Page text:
Incidents that affect patient safety are the worst of the “what if...?” scenarios but they are far from the only eventualities the teams designing virtual and hybrid trials need to consider. The distribution plan must consider a range of other routine and unusual situations that teams could encounter when shipping packages to and from patient’s homes. What happens if a person is not home to receive a package? How will patients return unused medications at the end of the trial? What will happen to the drugs?
These questions need to be asked and answered before the trial starts. Teams that start virtual trials without addressing these and other “last mile” topics risk losing the chain of custody for packages whenever there is an unexpected change to the normal supply chain.
Technologies address some of the supply chain challenges but they can only do so much. Packages can be tracked using GPS and rigged up to alert teams to excursions from the optimum temperature range for their contents. It is up to people to quickly act on this information, though. Sponsors and CROs need to adopt processes for dealing with deviations such as temperature excursions and have someone available around the clock to implement them.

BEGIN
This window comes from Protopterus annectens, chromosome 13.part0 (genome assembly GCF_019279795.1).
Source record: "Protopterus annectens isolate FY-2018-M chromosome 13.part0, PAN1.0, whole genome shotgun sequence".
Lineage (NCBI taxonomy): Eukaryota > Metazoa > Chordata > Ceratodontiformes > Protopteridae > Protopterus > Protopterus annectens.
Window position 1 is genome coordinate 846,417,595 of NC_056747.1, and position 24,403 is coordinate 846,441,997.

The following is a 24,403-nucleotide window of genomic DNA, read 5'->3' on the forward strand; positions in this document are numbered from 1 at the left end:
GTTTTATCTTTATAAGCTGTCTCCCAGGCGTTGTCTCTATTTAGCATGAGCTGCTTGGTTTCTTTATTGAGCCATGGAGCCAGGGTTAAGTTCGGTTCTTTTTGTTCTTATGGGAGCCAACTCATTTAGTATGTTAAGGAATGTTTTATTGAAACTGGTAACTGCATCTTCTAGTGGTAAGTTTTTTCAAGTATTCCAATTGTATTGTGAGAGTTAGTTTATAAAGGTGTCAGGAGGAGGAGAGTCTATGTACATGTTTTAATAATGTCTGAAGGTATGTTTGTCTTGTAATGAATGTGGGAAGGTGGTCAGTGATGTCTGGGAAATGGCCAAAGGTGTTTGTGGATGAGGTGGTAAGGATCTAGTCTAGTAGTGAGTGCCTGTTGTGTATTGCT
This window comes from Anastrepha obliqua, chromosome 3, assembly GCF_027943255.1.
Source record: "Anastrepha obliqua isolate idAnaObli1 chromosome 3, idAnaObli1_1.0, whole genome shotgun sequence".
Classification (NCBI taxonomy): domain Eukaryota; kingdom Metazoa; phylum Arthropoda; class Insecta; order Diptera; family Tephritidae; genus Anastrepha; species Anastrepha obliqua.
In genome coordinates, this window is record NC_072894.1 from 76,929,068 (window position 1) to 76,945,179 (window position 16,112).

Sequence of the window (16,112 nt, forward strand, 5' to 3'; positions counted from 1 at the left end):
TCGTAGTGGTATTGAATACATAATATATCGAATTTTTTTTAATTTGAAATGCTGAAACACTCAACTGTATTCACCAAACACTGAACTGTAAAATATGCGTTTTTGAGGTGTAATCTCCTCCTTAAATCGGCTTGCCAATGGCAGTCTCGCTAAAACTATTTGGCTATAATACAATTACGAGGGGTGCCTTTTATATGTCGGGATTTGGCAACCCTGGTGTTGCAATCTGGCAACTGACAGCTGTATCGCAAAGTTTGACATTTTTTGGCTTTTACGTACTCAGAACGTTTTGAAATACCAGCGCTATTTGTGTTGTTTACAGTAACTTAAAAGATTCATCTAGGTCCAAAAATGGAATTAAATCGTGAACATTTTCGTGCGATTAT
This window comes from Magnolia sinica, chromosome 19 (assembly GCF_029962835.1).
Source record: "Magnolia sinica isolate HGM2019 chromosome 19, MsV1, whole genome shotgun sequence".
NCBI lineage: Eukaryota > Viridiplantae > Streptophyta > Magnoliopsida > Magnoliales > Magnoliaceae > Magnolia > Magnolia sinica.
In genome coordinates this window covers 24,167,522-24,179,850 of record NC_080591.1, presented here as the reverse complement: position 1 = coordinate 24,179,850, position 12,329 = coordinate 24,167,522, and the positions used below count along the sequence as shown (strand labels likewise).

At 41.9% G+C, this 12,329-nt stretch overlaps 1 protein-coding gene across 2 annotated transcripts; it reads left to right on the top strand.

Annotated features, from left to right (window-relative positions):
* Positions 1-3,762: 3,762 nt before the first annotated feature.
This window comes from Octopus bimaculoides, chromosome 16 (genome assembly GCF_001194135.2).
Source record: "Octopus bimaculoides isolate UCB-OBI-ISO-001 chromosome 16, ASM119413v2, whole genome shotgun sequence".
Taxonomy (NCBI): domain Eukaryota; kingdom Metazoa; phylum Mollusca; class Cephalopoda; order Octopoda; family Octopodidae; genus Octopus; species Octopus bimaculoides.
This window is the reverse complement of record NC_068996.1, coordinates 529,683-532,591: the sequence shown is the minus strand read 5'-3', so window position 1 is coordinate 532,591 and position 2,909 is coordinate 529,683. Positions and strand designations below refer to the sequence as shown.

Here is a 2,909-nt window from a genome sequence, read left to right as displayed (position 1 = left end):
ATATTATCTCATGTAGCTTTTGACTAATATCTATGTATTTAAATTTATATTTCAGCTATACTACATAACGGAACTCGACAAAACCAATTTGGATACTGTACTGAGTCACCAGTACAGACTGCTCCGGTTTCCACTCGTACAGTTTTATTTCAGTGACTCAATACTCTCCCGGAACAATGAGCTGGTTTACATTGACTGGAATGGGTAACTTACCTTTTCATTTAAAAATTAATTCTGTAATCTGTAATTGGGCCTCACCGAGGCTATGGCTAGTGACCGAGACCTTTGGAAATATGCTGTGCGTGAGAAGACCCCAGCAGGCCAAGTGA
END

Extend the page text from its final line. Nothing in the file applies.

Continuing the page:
Other issues that should be discussed and documented upfront include who can talk to the patients, how data will be kept blinded and how the team will coordinate with nurses for home care. The team also needs to consider what steps will need to be taken at the end of the trial to ensure there is full documentation of the chain of custody for all patients.
Managing the remaining challenges
From trial to trial, many of the questions sponsors, CROs and other stakeholders need to ask during the planning stage will remain the same. The answers will be different, though. The variability in the best way to design and run hybrid and virtual clinical trials stems from regional differences in how the studies are regulated.